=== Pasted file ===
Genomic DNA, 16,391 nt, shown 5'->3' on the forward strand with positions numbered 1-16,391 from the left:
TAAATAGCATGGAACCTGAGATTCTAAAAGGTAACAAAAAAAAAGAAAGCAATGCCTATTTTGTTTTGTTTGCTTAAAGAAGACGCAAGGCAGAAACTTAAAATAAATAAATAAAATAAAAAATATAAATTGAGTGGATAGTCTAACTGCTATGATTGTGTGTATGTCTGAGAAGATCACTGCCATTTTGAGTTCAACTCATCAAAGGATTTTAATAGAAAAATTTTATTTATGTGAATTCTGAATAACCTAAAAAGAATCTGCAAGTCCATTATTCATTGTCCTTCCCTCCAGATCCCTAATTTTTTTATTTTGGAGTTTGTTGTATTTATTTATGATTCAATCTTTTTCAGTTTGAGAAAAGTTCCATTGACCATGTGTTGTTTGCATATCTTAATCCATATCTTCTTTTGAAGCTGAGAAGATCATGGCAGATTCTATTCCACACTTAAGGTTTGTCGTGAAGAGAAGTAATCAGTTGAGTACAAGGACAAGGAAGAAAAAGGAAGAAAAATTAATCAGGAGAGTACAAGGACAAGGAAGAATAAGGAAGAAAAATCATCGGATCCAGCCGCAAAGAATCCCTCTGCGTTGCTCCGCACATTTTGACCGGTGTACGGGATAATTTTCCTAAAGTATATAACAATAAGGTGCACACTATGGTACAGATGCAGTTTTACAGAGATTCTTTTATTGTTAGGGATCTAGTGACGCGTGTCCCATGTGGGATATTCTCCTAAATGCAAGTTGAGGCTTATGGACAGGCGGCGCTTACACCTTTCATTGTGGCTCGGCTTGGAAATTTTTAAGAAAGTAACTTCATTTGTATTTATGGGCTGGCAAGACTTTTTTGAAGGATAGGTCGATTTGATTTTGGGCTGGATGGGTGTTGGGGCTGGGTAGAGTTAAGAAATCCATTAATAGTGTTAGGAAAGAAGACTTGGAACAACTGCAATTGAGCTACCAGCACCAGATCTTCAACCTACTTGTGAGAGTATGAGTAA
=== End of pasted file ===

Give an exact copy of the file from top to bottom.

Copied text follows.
Genomic DNA, 16,391 nt, shown 5'->3' on the forward strand with positions numbered 1-16,391 from the left:
TAAATAGCATGGAACCTGAGATTCTAAAAGGTAACAAAAAAAAAGAAAGCAATGCCTATTTTGTTTTGTTTGCTTAAAGAAGACGCAAGGCAGAAACTTAAAATAAATAAATAAAATAAAAAATATAAATTGAGTGGATAGTCTAACTGCTATGATTGTGTGTATGTCTGAGAAGATCACTGCCATTTTGAGTTCAACTCATCAAAGGATTTTAATAGAAAAATTTTATTTATGTGAATTCTGAATAACCTAAAAAGAATCTGCAAGTCCATTATTCATTGTCCTTCCCTCCAGATCCCTAATTTTTTTATTTTGGAGTTTGTTGTATTTATTTATGATTCAATCTTTTTCAGTTTGAGAAAAGTTCCATTGACCATGTGTTGTTTGCATATCTTAATCCATATCTTCTTTTGAAGCTGAGAAGATCATGGCAGATTCTATTCCACACTTAAGGTTTGTCGTGAAGAGAAGTAATCAGTTGAGTACAAGGACAAGGAAGAAAAAGGAAGAAAAATTAATCAGGAGAGTACAAGGACAAGGAAGAATAAGGAAGAAAAATCATCGGATCCAGCCGCAAAGAATCCCTCTGCGTTGCTCCGCACATTTTGACCGGTGTACGGGATAATTTTCCTAAAGTATATAACAATAAGGTGCACACTATGGTACAGATGCAGTTTTACAGAGATTCTTTTATTGTTAGGGATCTAGTGACGCGTGTCCCATGTGGGATATTCTCCTAAATGCAAGTTGAGGCTTATGGACAGGCGGCGCTTACACCTTTCATTGTGGCTCGGCTTGGAAATTTTTAAGAAAGTAACTTCATTTGTATTTATGGGCTGGCAAGACTTTTTTGAAGGATAGGTCGATTTGATTTTGGGCTGGATGGGTGTTGGGGCTGGGTAGAGTTAAGAAATCCATTAATAGTGTTAGGAAAGAAGACTTGGAACAACTGCAATTGAGCTACCAGCACCAGATCTTCAACCTACTTGTGAGAGTATGAGTAA